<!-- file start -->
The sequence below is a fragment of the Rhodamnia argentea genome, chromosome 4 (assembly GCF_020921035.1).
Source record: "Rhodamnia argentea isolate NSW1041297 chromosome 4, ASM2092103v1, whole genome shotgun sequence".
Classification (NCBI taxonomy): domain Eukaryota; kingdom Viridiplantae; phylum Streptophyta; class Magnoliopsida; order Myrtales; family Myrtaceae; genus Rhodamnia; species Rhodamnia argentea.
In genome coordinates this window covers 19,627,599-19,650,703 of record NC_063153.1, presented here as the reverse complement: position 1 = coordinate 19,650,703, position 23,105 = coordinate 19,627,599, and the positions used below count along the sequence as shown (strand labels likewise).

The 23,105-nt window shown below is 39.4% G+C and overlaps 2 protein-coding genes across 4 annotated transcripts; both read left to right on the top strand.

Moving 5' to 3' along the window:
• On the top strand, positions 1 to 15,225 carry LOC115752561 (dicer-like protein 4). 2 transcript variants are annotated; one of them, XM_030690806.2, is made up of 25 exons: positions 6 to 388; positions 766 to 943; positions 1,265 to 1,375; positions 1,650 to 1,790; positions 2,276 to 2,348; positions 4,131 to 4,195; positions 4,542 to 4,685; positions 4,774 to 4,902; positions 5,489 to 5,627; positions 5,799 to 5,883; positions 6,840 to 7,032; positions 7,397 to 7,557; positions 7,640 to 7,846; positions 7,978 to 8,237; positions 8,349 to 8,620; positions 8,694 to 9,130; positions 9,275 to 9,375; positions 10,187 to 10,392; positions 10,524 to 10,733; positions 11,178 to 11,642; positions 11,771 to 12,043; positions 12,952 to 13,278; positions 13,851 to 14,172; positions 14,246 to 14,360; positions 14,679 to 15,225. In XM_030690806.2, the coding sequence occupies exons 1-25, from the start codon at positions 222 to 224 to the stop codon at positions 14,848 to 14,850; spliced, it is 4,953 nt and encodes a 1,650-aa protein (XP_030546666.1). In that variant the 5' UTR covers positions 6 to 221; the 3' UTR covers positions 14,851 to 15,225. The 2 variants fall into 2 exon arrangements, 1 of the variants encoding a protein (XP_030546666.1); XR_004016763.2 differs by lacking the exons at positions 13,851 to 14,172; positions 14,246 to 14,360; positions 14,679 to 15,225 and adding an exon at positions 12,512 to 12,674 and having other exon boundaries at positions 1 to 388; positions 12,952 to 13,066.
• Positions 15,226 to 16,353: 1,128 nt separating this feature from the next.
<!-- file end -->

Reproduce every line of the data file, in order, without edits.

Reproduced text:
The sequence below is a fragment of the Rhodamnia argentea genome, chromosome 4 (assembly GCF_020921035.1).
Source record: "Rhodamnia argentea isolate NSW1041297 chromosome 4, ASM2092103v1, whole genome shotgun sequence".
Classification (NCBI taxonomy): domain Eukaryota; kingdom Viridiplantae; phylum Streptophyta; class Magnoliopsida; order Myrtales; family Myrtaceae; genus Rhodamnia; species Rhodamnia argentea.
In genome coordinates this window covers 19,627,599-19,650,703 of record NC_063153.1, presented here as the reverse complement: position 1 = coordinate 19,650,703, position 23,105 = coordinate 19,627,599, and the positions used below count along the sequence as shown (strand labels likewise).

The 23,105-nt window shown below is 39.4% G+C and overlaps 2 protein-coding genes across 4 annotated transcripts; both read left to right on the top strand.

Moving 5' to 3' along the window:
• On the top strand, positions 1 to 15,225 carry LOC115752561 (dicer-like protein 4). 2 transcript variants are annotated; one of them, XM_030690806.2, is made up of 25 exons: positions 6 to 388; positions 766 to 943; positions 1,265 to 1,375; positions 1,650 to 1,790; positions 2,276 to 2,348; positions 4,131 to 4,195; positions 4,542 to 4,685; positions 4,774 to 4,902; positions 5,489 to 5,627; positions 5,799 to 5,883; positions 6,840 to 7,032; positions 7,397 to 7,557; positions 7,640 to 7,846; positions 7,978 to 8,237; positions 8,349 to 8,620; positions 8,694 to 9,130; positions 9,275 to 9,375; positions 10,187 to 10,392; positions 10,524 to 10,733; positions 11,178 to 11,642; positions 11,771 to 12,043; positions 12,952 to 13,278; positions 13,851 to 14,172; positions 14,246 to 14,360; positions 14,679 to 15,225. In XM_030690806.2, the coding sequence occupies exons 1-25, from the start codon at positions 222 to 224 to the stop codon at positions 14,848 to 14,850; spliced, it is 4,953 nt and encodes a 1,650-aa protein (XP_030546666.1). In that variant the 5' UTR covers positions 6 to 221; the 3' UTR covers positions 14,851 to 15,225. The 2 variants fall into 2 exon arrangements, 1 of the variants encoding a protein (XP_030546666.1); XR_004016763.2 differs by lacking the exons at positions 13,851 to 14,172; positions 14,246 to 14,360; positions 14,679 to 15,225 and adding an exon at positions 12,512 to 12,674 and having other exon boundaries at positions 1 to 388; positions 12,952 to 13,066.
• Positions 15,226 to 16,353: 1,128 nt separating this feature from the next.